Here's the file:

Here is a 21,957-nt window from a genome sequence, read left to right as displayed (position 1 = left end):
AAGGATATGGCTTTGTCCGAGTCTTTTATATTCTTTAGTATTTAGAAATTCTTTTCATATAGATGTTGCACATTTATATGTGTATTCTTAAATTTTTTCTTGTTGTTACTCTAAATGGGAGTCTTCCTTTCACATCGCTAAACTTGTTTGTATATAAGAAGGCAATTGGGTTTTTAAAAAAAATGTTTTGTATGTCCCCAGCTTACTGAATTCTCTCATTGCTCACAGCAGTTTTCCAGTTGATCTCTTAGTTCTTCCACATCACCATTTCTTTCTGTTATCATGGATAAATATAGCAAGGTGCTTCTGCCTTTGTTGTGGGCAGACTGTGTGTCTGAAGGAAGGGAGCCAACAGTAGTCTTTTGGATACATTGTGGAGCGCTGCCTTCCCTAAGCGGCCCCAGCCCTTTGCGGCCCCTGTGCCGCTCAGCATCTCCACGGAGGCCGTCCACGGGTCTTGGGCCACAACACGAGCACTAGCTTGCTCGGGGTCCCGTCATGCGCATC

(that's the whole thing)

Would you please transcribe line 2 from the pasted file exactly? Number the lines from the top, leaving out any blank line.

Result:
AAGGATATGGCTTTGTCCGAGTCTTTTATATTCTTTAGTATTTAGAAATTCTTTTCATATAGATGTTGCACATTTATATGTGTATTCTTAAATTTTTTCTTGTTGTTACTCTAAATGGGAGTCTTCCTTTCACATCGCTAAACTTGTTTGTATATAAGAAGGCAATTGGGTTTTTAAAAAAAATGTTTTGTATGTCCCCAGCTTACTGAATTCTCTCATTGCTCACAGCAGTTTTCCAGTTGATCTCTTAGTTCTTCCACATCACCATTTCTTTCTGTTATCATGGATAAATATAGCAAGGTGCTTCTGCCTTTGTTGTGGGCAGACTGTGTGTCTGAAGGAAGGGAGCCAACAGTAGTCTTTTGGATACATTGTGGAGCGCTGCCTTCCCTAAGCGGCCCCAGCCCTTTGCGGCCCCTGTGCCGCTCAGCATCTCCACGGAGGCCGTCCACGGGTCTTGGGCCACAACACGAGCACTAGCTTGCTCGGGGTCCCGTCATGCGCATC